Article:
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Canary Poirot

The transfer window has completely changed football

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Now that the transfer window has been in place for a number of years we have begun to understand the effect it has on clubs as many desperately try and reinforce their ailing squads.

Firstly, it highlights the growing scarcity of available players. As soon as any club realise someone who has any sort of reputation might be available nearly every club with money is sniffing around - as there are so many clubs desperately searching for that ''last peice of the jigsaw'' to get them promoted. This inevitably leads to a bidding war, and the selling club comes out on top. Take Stephen Pearson of Celtic, he becomes available and suddenly we''re in a 3 way run for him with Derby and Sunderland - biggest risk taker gets him. But the question has to be asked - is Pearson - or any player with a decent reputation who becomes available - the answer to our problems? Is it worth us throwing scarce money at him (or whoever) when it might make little or no difference?

Another issue is the timescale of the window. As time ticks by, prices go up, as clubs become more desperate. Expect to pay over the odds as the window closes. Additionally, the general scarcity of any decent player being available further inflates prices. I''m beginning to that our pining our hopes on a transformation in our squad and chances this month are false - and that''s no real fault of anyone (bar maybe FIFA!).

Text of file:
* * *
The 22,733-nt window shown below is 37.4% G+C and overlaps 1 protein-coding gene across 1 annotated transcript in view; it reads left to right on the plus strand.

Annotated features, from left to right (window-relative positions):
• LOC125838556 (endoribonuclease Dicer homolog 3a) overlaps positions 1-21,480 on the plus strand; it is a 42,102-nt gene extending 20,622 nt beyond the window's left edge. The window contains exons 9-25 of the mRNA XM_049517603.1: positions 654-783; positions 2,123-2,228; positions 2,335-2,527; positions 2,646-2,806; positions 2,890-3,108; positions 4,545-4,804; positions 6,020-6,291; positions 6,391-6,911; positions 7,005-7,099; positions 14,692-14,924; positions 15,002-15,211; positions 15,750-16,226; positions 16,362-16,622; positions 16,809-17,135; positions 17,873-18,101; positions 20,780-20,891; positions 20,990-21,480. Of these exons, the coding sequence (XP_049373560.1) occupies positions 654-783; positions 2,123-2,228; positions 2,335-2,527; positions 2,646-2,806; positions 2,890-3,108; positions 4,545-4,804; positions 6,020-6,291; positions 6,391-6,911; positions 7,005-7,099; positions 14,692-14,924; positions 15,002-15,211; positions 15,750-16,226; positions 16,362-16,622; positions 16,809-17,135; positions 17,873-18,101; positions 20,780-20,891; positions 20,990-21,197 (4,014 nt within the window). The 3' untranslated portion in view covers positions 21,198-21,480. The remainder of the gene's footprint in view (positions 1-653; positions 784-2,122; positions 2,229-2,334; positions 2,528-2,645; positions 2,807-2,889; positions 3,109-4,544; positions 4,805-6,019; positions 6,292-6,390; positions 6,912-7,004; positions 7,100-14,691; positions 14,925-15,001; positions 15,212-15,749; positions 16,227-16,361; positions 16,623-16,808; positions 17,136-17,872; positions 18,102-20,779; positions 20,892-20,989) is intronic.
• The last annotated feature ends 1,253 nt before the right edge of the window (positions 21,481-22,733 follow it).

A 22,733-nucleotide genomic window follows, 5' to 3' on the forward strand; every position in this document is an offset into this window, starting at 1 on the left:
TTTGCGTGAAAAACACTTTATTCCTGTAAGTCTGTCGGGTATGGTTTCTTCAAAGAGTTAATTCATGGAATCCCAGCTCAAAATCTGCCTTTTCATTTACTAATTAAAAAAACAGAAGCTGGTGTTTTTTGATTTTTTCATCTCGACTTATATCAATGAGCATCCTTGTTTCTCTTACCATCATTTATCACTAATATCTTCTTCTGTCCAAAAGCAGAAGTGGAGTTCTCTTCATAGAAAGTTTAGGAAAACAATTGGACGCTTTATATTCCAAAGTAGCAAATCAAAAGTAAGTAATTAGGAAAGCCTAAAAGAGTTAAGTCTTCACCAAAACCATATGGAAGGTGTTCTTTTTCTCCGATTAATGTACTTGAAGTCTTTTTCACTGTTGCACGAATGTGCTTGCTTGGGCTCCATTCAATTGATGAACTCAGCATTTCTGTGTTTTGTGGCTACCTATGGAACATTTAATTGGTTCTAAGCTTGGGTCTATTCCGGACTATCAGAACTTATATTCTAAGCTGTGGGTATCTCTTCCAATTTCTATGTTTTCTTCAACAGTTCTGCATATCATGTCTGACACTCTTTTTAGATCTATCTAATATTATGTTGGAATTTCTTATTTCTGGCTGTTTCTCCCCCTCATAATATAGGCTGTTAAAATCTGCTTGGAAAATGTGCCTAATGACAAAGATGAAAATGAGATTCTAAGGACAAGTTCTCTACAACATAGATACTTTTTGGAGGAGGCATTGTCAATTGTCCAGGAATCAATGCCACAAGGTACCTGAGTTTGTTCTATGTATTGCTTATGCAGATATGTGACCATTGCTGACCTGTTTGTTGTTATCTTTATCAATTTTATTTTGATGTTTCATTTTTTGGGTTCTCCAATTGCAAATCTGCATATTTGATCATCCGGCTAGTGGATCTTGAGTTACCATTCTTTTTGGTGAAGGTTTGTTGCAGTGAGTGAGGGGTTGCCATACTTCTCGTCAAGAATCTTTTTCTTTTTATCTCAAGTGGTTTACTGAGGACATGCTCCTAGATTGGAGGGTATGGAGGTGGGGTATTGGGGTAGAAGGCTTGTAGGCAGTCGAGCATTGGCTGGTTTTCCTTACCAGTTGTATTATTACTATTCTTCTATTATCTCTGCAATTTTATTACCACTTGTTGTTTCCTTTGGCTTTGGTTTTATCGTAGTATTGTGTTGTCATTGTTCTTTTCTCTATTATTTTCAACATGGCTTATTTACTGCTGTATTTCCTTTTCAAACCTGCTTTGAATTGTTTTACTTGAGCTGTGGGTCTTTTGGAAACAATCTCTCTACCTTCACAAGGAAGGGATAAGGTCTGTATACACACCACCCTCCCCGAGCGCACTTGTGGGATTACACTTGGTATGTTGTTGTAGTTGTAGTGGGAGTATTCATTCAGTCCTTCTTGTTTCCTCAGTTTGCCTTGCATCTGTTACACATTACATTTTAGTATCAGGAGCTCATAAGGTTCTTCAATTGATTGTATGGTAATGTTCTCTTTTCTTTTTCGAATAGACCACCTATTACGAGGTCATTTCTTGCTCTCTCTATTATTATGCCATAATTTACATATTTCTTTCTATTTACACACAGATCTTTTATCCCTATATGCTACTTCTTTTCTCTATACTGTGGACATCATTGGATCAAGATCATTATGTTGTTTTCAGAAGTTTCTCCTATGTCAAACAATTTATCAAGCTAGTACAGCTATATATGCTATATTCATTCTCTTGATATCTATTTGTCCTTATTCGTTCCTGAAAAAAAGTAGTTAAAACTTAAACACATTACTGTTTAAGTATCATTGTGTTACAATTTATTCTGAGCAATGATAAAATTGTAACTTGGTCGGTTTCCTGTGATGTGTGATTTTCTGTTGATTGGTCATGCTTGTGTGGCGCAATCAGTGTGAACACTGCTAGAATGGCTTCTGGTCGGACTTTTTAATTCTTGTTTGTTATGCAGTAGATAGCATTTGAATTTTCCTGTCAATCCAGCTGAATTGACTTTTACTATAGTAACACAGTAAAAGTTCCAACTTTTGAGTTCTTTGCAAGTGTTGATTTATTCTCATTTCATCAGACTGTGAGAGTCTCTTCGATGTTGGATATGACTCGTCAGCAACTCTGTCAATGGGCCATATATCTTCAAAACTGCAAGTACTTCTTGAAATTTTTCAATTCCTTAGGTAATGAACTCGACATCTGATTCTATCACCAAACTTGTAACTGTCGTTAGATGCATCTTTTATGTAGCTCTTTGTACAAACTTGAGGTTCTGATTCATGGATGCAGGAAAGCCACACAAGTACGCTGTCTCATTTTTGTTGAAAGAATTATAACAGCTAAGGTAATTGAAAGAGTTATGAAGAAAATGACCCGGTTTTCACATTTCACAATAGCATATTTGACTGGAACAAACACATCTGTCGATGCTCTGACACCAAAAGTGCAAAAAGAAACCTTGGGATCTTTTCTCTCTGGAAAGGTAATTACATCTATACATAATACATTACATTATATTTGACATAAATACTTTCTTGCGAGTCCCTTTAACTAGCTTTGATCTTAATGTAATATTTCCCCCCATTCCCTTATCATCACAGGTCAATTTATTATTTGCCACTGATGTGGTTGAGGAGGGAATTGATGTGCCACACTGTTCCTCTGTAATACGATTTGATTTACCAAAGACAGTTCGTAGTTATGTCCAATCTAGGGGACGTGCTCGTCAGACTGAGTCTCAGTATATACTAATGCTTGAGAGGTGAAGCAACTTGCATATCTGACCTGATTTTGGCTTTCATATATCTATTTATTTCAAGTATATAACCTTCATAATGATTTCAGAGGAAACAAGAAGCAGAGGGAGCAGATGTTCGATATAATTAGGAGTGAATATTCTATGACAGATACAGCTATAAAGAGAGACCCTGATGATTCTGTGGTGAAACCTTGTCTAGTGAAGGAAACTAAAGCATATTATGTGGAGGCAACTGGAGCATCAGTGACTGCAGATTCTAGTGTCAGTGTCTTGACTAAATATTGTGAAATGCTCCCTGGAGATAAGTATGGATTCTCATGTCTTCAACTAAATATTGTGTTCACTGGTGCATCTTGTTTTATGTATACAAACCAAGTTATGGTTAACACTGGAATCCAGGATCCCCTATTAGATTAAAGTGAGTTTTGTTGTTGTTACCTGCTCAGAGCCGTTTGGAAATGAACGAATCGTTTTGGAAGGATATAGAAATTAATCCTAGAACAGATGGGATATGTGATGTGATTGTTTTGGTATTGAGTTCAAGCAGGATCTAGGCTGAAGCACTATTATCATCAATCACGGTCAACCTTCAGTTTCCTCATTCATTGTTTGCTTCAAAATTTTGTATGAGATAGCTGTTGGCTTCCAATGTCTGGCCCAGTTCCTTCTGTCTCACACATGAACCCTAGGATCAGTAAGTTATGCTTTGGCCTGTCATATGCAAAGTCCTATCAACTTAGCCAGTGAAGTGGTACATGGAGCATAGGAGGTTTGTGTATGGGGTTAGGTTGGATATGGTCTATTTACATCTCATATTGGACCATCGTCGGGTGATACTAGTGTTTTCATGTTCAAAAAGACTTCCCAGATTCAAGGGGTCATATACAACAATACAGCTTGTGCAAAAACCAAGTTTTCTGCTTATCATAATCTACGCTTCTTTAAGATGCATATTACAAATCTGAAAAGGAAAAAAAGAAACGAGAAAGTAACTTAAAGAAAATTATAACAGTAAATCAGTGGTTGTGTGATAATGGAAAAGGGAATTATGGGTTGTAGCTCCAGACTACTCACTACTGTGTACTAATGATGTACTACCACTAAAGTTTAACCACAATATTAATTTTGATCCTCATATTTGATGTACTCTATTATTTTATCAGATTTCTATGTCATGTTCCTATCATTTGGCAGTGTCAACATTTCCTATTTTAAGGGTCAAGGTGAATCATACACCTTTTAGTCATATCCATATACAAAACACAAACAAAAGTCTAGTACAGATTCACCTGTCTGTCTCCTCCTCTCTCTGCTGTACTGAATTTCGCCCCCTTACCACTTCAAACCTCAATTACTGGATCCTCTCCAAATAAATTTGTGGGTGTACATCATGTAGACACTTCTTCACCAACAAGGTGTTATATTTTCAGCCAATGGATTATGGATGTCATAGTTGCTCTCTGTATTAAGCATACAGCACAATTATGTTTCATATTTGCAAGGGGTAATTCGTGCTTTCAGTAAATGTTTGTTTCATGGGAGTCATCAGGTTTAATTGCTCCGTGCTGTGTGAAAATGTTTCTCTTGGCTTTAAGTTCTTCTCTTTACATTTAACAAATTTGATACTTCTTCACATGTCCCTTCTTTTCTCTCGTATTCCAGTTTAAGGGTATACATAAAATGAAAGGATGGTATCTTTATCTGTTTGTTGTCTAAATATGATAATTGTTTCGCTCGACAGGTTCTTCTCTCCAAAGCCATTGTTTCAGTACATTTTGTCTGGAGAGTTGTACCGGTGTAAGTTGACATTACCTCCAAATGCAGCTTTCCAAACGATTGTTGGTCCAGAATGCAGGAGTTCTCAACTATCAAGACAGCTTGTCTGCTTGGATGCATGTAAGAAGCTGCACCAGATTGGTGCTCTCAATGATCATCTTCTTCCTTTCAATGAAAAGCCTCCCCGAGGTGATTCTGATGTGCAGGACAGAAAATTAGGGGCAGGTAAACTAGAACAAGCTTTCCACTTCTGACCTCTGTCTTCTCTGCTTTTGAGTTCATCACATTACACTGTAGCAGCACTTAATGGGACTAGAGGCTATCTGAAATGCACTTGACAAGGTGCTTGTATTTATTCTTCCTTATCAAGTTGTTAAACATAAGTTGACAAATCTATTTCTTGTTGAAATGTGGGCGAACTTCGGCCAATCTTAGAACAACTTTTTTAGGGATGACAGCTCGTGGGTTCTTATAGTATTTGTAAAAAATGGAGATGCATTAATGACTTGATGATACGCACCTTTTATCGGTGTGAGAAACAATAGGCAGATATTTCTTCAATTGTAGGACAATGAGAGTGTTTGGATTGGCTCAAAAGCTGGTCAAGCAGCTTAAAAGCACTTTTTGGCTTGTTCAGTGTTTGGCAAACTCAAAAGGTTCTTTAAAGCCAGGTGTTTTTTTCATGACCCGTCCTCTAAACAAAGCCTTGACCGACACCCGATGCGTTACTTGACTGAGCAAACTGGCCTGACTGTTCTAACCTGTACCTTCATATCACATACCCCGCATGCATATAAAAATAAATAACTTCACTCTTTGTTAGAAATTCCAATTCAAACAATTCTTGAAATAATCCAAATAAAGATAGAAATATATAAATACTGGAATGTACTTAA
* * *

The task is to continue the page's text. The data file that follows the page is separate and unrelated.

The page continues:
All of which means, with the advent of this transfer window, we need a completely new strategy to signing new players. It is clear to me trying to sign players of reputation from big clubs (Prem/Scot Prem/Championship) is probably going to cost a lot of money (before people say Chadwick - note his reputation (or star) had fallen a little bit and he was desperate to move to the east of England near to Cambridge so few takers and lower price). So what we need to do a bit more of is scouting the lower leagues, and that includes non-league like never before. Reading got Doyle from no-where for about £10,000 - and he''s got 10 goals in the Premiership this season! Oh - and sign up lots of players EARLY in the summer transfer window - I can''t stress that point enough.

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Good point, well made.

Especially as we will loose the parachute payment from now on, so we can expext transfer monies to be far more limited.

There can be no more Ashton//Earnshaw type buys.

I cant understand why we dont try and buy young promising players. Even if say one in three/four come off it has to be a risk worth taking.

I can remember when thats exactly how we madw our way in the past.

David Cross

Graham Paddon

Kevin Reeves

Chris Woods

Steve Bruce, I think was a bargain buy from Gillingham.

Dave Watson hardly cost a fortune (admitedly from Liverpool reserves) . 

Thats just a few of the bargain buys.

I think we were probably better at it than just about anyone.

So why not get back to what we do best.

 

  

 

 

 

 

 

 

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Two very good posts about another change in the rules that has made life difficult for clubs like ours.